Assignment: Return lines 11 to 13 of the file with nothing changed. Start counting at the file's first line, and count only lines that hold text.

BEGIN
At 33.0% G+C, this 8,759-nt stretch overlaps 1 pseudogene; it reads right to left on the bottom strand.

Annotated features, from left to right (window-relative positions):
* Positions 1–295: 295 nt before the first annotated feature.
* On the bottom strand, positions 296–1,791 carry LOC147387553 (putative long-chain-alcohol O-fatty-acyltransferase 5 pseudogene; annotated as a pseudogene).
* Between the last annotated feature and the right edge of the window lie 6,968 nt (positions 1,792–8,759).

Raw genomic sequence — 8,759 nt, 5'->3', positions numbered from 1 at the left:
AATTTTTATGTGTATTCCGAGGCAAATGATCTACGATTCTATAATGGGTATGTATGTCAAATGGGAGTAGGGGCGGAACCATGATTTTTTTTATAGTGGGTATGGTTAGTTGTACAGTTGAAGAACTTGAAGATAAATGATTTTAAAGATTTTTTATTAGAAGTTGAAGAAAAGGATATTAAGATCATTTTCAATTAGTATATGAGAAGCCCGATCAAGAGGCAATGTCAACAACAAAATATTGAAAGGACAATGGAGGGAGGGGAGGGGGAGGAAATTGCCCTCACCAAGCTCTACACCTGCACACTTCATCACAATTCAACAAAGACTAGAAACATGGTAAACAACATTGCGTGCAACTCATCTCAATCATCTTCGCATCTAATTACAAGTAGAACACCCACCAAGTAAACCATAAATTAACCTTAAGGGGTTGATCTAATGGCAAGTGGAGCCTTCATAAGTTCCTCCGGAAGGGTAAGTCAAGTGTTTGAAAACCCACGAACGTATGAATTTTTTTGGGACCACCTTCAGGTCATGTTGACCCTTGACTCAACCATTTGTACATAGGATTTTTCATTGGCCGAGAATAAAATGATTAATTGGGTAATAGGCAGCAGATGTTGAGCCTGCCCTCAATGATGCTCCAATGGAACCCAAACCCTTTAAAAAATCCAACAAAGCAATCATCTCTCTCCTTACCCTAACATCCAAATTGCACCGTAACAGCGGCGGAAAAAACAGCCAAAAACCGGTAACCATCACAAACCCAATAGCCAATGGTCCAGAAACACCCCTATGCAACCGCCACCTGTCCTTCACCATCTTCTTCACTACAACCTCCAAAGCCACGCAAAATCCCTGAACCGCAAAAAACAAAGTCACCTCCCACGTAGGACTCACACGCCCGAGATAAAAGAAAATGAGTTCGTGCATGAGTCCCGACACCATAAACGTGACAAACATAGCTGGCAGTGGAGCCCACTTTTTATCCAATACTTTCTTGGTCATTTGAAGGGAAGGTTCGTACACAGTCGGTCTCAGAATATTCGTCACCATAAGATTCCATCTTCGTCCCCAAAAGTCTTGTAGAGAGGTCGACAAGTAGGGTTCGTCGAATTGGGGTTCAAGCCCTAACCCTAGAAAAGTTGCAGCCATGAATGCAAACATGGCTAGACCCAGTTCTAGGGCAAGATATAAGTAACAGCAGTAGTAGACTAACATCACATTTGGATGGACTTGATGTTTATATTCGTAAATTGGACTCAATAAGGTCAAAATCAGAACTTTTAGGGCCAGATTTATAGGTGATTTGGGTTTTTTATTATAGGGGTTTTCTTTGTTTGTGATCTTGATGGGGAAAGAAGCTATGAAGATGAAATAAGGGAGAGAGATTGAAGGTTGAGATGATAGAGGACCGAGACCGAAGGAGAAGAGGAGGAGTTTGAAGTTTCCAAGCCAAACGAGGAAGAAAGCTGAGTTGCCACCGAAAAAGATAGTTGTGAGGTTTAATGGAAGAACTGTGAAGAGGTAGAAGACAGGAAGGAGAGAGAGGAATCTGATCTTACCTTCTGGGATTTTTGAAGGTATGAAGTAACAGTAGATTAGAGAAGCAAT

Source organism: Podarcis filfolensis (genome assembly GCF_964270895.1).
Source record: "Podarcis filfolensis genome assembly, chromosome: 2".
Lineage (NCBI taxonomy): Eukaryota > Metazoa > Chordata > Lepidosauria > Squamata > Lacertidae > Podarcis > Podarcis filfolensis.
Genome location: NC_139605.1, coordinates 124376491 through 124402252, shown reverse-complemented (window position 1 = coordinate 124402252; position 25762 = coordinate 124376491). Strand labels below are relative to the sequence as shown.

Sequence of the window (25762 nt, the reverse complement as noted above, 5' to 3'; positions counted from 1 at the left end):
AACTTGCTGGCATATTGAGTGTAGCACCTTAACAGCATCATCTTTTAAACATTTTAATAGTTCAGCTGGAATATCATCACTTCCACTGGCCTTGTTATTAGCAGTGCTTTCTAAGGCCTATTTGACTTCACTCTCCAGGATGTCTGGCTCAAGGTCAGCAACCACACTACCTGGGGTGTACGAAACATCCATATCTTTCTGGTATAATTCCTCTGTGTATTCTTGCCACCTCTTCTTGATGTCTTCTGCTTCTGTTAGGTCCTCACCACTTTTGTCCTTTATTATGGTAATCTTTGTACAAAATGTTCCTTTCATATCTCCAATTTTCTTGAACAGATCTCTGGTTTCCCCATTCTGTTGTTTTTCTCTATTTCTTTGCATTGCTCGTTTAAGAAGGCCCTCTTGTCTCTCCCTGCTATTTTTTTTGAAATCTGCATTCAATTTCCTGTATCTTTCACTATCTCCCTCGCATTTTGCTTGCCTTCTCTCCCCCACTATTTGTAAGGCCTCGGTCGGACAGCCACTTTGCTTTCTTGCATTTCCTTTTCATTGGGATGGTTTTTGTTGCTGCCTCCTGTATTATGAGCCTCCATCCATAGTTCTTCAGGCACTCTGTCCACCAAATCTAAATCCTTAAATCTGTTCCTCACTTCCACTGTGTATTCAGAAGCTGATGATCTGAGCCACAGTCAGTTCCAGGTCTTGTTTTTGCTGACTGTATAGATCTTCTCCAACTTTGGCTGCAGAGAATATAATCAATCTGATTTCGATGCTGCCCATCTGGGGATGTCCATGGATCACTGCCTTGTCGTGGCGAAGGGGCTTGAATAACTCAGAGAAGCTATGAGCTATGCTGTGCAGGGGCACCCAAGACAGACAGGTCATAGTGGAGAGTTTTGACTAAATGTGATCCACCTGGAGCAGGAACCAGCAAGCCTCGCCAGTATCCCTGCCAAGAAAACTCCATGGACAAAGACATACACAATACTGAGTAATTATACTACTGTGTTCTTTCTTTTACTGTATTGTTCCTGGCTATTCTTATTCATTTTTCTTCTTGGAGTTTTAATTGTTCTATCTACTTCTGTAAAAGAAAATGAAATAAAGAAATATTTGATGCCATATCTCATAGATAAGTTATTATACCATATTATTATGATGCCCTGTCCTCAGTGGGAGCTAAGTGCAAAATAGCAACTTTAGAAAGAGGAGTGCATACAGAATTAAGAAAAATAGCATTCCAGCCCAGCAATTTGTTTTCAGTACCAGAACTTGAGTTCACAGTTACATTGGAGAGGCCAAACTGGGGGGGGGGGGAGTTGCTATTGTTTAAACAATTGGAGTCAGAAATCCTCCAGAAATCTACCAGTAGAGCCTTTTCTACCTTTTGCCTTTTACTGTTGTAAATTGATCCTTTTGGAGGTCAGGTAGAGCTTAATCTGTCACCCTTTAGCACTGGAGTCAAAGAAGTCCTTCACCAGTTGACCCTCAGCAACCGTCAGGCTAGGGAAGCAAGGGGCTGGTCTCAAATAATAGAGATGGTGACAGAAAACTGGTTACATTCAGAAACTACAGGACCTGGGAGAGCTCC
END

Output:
Genome location: NC_139605.1, coordinates 124376491 through 124402252, shown reverse-complemented (window position 1 = coordinate 124402252; position 25762 = coordinate 124376491). Strand labels below are relative to the sequence as shown.

Sequence of the window (25762 nt, the reverse complement as noted above, 5' to 3'; positions counted from 1 at the left end):
AACTTGCTGGCATATTGAGTGTAGCACCTTAACAGCATCATCTTTTAAACATTTTAATAGTTCAGCTGGAATATCATCACTTCCACTGGCCTTGTTATTAGCAGTGCTTTCTAAGGCCTATTTGACTTCACTCTCCAGGATGTCTGGCTCAAGGTCAGCAACCACACTACCTGGGGTGTACGAAACATCCATATCTTTCTGGTATAATTCCTCTGTGTATTCTTGCCACCTCTTCTTGATGTCTTCTGCTTCTGTTAGGTCCTCACCACTTTTGTCCTTTATTATGGTAATCTTTGTACAAAATGTTCCTTTCATATCTCCAATTTTCTTGAACAGATCTCTGGTTTCCCCATTCTGTTGTTTTTCTCTATTTCTTTGCATTGCTCGTTTAAGAAGGCCCTCTTGTCTCTCCCTGCTATTTTTTTTGAAATCTGCATTCAATTTCCTGTATCTTTCACTATCTCCCTCGCATTTTGCTTGCCTTCTCTCCCCCACTATTTGTAAGGCCTCGGTCGGACAGCCACTTTGCTTTCTTGCATTTCCTTTTCATTGGGATGGTTTTTGTTGCTGCCTCCTGTATTATGAGCCTCCATCCATAGTTCTTCAGGCACTCTGTCCACCAAATCTAAATCCTTAAATCTGTTCCTCACTTCCACTGTGTATTCAGAAGCTGATGATCTGAGCCACAGTCAGTTCCAGGTCTTGTTTTTGCTGACTGTATAGATCTTCTCCAACTTTGGCTGCAGAGAATATAATCAATCTGATTTCGATGCTGCCCATCTGGGGATGTCCATGGATCACTGCCTTGTCGTGGCGAAGGGGCTTGAATAACTCAGAGAAGCTATGAGCTATGCTGTGCAGGGGCACCCAAGACAGACAGGTCATAGTGGAGAGTTTTGACTAAATGTGATCCACCTGGAGCAGGAACCAGCAAGCCTCGCCAGTATCCCTGCCAAGAAAACTCCATGGACAAAGACATACACAATACTGAGTAATTATACTACTGTGTTCTTTCTTTTACTGTATTGTTCCTGGCTATTCTTATTCATTTTTCTTCTTGGAGTTTTAATTGTTCTATCTACTTCTGTAAAAGAAAATGAAATAAAGAAATATTTGATGCCATATCTCATAGATAAGTTATTATACCATATTATTATGATGCCCTGTCCTCAGTGGGAGCTAAGTGCAAAATAGCAACTTTAGAAAGAGGAGTGCATACAGAATTAAGAAAAATAGCATTCCAGCCCAGCAATTTGTTTTCAGTACCAGAACTTGAGTTCACAGTTACATTGGAGAGGCCAAACTGGGGGGGGGGGGAGTTGCTATTGTTTAAACAATTGGAGTCAGAAATCCTCCAGAAATCTACCAGTAGAGCCTTTTCTACCTTTTGCCTTTTACTGTTGTAAATTGATCCTTTTGGAGGTCAGGTAGAGCTTAATCTGTCACCCTTTAGCACTGGAGTCAAAGAAGTCCTTCACCAGTTGACCCTCAGCAACCGTCAGGCTAGGGAAGCAAGGGGCTGGTCTCAAATAATAGAGATGGTGACAGAAAACTGGTTACATTCAGAAACTACAGGACCTGGGAGAGCTCC